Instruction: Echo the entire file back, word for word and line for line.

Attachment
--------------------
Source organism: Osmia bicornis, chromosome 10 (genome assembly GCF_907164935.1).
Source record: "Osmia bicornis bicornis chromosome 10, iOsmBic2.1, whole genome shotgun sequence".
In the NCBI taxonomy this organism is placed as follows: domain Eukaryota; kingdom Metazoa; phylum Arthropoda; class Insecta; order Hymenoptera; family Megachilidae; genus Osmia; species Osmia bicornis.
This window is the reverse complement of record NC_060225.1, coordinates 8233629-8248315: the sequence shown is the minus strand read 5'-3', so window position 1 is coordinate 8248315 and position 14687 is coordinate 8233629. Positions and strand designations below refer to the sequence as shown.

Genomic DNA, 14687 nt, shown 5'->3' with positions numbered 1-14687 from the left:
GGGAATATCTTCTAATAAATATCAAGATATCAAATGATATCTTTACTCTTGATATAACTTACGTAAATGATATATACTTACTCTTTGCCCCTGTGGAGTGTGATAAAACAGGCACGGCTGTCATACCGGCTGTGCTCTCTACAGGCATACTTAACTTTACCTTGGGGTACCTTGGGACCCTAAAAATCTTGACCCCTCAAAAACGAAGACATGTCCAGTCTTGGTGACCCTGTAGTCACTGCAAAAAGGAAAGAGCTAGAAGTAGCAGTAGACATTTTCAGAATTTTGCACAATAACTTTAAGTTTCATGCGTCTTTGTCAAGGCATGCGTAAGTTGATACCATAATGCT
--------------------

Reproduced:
Source organism: Osmia bicornis, chromosome 10 (genome assembly GCF_907164935.1).
Source record: "Osmia bicornis bicornis chromosome 10, iOsmBic2.1, whole genome shotgun sequence".
In the NCBI taxonomy this organism is placed as follows: domain Eukaryota; kingdom Metazoa; phylum Arthropoda; class Insecta; order Hymenoptera; family Megachilidae; genus Osmia; species Osmia bicornis.
This window is the reverse complement of record NC_060225.1, coordinates 8233629-8248315: the sequence shown is the minus strand read 5'-3', so window position 1 is coordinate 8248315 and position 14687 is coordinate 8233629. Positions and strand designations below refer to the sequence as shown.

Genomic DNA, 14687 nt, shown 5'->3' with positions numbered 1-14687 from the left:
GGGAATATCTTCTAATAAATATCAAGATATCAAATGATATCTTTACTCTTGATATAACTTACGTAAATGATATATACTTACTCTTTGCCCCTGTGGAGTGTGATAAAACAGGCACGGCTGTCATACCGGCTGTGCTCTCTACAGGCATACTTAACTTTACCTTGGGGTACCTTGGGACCCTAAAAATCTTGACCCCTCAAAAACGAAGACATGTCCAGTCTTGGTGACCCTGTAGTCACTGCAAAAAGGAAAGAGCTAGAAGTAGCAGTAGACATTTTCAGAATTTTGCACAATAACTTTAAGTTTCATGCGTCTTTGTCAAGGCATGCGTAAGTTGATACCATAATGCT